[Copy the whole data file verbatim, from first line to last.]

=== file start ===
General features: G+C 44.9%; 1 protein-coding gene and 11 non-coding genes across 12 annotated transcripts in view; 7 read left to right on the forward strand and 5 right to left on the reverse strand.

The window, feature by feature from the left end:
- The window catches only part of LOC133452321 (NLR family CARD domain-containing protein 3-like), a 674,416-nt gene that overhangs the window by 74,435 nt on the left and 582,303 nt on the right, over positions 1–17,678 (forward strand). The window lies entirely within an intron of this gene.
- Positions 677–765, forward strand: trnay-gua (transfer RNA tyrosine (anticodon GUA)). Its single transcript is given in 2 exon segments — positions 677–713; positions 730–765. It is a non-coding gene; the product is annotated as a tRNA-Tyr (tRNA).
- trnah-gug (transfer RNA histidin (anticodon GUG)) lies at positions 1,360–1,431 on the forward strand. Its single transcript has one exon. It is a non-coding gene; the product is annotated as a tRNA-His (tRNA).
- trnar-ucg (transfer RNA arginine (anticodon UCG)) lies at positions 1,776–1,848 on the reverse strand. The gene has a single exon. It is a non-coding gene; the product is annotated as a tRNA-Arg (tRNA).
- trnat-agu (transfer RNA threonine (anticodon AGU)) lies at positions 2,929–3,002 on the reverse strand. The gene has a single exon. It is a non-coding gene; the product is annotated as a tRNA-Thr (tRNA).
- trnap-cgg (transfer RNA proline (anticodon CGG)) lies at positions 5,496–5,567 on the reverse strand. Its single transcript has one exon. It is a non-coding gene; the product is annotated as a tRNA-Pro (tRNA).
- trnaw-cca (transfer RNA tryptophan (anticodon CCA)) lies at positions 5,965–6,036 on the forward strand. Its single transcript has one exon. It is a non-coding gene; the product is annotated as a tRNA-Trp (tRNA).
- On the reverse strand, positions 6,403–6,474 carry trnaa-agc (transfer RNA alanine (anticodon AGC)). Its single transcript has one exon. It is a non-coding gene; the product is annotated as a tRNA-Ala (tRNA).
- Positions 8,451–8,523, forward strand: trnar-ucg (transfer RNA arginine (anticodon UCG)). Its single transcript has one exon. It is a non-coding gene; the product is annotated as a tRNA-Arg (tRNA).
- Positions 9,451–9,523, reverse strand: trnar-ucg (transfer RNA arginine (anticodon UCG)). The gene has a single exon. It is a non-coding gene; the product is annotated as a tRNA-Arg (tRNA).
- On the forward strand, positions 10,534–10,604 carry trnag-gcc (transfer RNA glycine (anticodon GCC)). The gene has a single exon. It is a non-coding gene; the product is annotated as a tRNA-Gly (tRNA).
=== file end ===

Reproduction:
General features: G+C 44.9%; 1 protein-coding gene and 11 non-coding genes across 12 annotated transcripts in view; 7 read left to right on the forward strand and 5 right to left on the reverse strand.

The window, feature by feature from the left end:
- The window catches only part of LOC133452321 (NLR family CARD domain-containing protein 3-like), a 674,416-nt gene that overhangs the window by 74,435 nt on the left and 582,303 nt on the right, over positions 1–17,678 (forward strand). The window lies entirely within an intron of this gene.
- Positions 677–765, forward strand: trnay-gua (transfer RNA tyrosine (anticodon GUA)). Its single transcript is given in 2 exon segments — positions 677–713; positions 730–765. It is a non-coding gene; the product is annotated as a tRNA-Tyr (tRNA).
- trnah-gug (transfer RNA histidin (anticodon GUG)) lies at positions 1,360–1,431 on the forward strand. Its single transcript has one exon. It is a non-coding gene; the product is annotated as a tRNA-His (tRNA).
- trnar-ucg (transfer RNA arginine (anticodon UCG)) lies at positions 1,776–1,848 on the reverse strand. The gene has a single exon. It is a non-coding gene; the product is annotated as a tRNA-Arg (tRNA).
- trnat-agu (transfer RNA threonine (anticodon AGU)) lies at positions 2,929–3,002 on the reverse strand. The gene has a single exon. It is a non-coding gene; the product is annotated as a tRNA-Thr (tRNA).
- trnap-cgg (transfer RNA proline (anticodon CGG)) lies at positions 5,496–5,567 on the reverse strand. Its single transcript has one exon. It is a non-coding gene; the product is annotated as a tRNA-Pro (tRNA).
- trnaw-cca (transfer RNA tryptophan (anticodon CCA)) lies at positions 5,965–6,036 on the forward strand. Its single transcript has one exon. It is a non-coding gene; the product is annotated as a tRNA-Trp (tRNA).
- On the reverse strand, positions 6,403–6,474 carry trnaa-agc (transfer RNA alanine (anticodon AGC)). Its single transcript has one exon. It is a non-coding gene; the product is annotated as a tRNA-Ala (tRNA).
- Positions 8,451–8,523, forward strand: trnar-ucg (transfer RNA arginine (anticodon UCG)). Its single transcript has one exon. It is a non-coding gene; the product is annotated as a tRNA-Arg (tRNA).
- Positions 9,451–9,523, reverse strand: trnar-ucg (transfer RNA arginine (anticodon UCG)). The gene has a single exon. It is a non-coding gene; the product is annotated as a tRNA-Arg (tRNA).
- On the forward strand, positions 10,534–10,604 carry trnag-gcc (transfer RNA glycine (anticodon GCC)). The gene has a single exon. It is a non-coding gene; the product is annotated as a tRNA-Gly (tRNA).